Quiz: Can You Guess the Summer Jobs of These Future U.S. Presidents?

We all have to start somewhere.
Marshall/Liaison Agency/Getty Images (seal), ahmad agung wijayanto/Shutterstock (question marks)
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Do you have designs on becoming president? You might want to consider a career in law. Roughly 60 percent of all U.S. presidents were lawyers before taking on the role of commander-in-chief, a surprisingly consistent vocational background for the highest office in the land.

Before pursuing higher education, however, presidents were like any other kids: They held down a summer job. See if you can match the future POTUS to their side hustle as teens.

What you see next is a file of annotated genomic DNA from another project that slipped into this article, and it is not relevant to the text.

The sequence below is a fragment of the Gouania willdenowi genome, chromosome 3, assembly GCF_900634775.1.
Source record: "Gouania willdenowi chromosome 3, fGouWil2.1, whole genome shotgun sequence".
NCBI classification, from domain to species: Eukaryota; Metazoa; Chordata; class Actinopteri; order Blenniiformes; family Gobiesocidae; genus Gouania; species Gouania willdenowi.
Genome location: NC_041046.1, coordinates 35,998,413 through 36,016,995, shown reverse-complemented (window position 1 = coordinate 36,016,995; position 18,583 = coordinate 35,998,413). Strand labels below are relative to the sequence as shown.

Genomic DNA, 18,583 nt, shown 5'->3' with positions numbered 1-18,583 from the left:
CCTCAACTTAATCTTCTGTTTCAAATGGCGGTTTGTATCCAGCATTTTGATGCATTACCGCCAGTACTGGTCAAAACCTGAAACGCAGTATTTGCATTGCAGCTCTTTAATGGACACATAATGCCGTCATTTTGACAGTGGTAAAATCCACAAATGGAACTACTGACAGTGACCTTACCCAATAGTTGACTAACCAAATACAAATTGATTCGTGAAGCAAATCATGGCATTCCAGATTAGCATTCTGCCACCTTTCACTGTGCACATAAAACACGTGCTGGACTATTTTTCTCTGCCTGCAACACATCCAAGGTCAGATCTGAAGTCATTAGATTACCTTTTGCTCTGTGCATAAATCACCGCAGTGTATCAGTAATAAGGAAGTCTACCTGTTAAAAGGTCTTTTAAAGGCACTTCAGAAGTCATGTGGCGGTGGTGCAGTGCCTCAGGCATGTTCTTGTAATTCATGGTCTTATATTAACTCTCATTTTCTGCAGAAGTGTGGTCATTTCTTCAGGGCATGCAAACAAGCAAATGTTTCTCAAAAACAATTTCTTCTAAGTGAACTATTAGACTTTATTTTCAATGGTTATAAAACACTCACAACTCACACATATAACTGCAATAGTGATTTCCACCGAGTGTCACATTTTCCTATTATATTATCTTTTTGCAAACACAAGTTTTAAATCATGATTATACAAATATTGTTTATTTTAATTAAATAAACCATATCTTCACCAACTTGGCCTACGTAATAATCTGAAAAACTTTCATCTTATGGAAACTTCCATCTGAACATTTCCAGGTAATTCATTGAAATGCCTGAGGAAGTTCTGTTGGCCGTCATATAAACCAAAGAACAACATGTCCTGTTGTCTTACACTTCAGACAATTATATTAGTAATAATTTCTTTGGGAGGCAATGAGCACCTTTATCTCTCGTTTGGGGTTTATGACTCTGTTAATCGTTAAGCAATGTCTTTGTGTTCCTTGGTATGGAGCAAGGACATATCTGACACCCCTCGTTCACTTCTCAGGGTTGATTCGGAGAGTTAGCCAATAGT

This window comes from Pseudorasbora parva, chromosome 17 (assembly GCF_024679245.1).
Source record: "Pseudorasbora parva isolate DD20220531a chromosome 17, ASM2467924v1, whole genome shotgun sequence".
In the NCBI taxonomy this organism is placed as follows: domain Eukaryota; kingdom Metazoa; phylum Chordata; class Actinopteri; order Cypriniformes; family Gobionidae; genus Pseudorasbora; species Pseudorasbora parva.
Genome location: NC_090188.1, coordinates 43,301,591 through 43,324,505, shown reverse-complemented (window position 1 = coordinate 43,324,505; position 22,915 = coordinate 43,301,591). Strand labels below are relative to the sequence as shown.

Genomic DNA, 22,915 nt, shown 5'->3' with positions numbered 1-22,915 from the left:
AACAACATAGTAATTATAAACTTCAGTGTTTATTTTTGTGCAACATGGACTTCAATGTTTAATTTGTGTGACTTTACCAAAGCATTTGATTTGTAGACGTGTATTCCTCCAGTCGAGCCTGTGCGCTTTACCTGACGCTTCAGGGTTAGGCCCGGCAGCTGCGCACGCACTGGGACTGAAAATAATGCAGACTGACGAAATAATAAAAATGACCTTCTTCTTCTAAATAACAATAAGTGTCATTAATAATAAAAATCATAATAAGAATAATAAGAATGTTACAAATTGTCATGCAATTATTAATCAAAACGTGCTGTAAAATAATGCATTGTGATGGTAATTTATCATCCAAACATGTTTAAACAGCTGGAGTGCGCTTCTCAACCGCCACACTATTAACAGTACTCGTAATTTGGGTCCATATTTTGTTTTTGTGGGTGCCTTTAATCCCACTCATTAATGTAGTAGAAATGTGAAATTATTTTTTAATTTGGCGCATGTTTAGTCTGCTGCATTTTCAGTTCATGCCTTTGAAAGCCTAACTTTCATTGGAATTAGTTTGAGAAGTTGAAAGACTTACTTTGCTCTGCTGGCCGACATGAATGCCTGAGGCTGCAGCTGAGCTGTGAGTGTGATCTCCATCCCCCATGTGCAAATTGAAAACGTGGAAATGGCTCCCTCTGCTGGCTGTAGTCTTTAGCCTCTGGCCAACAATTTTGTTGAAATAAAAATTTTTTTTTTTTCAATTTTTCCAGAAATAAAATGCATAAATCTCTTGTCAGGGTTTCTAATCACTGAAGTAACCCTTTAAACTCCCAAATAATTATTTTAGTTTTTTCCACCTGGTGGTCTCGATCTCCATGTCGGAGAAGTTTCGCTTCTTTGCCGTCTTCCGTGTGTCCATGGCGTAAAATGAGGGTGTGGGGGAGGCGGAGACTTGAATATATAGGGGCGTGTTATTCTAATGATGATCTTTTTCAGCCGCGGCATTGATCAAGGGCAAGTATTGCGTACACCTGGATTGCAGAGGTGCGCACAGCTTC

Presidents don’t really need to worry about earning an income following their time in office. They receive an annual pension of at least $200,000 as well as other perks courtesy of the Former Presidents Act, which Dwight D. Eisenhower passed in 1958 after ex-President Harry Truman claimed to be struggling financially. (In fact, Truman was relatively well off.)

Of course, the stature of being a world leader is usually enough to earn some cash. In 2017, Barack and Michelle Obama signed a book deal worth a reported $65 million.

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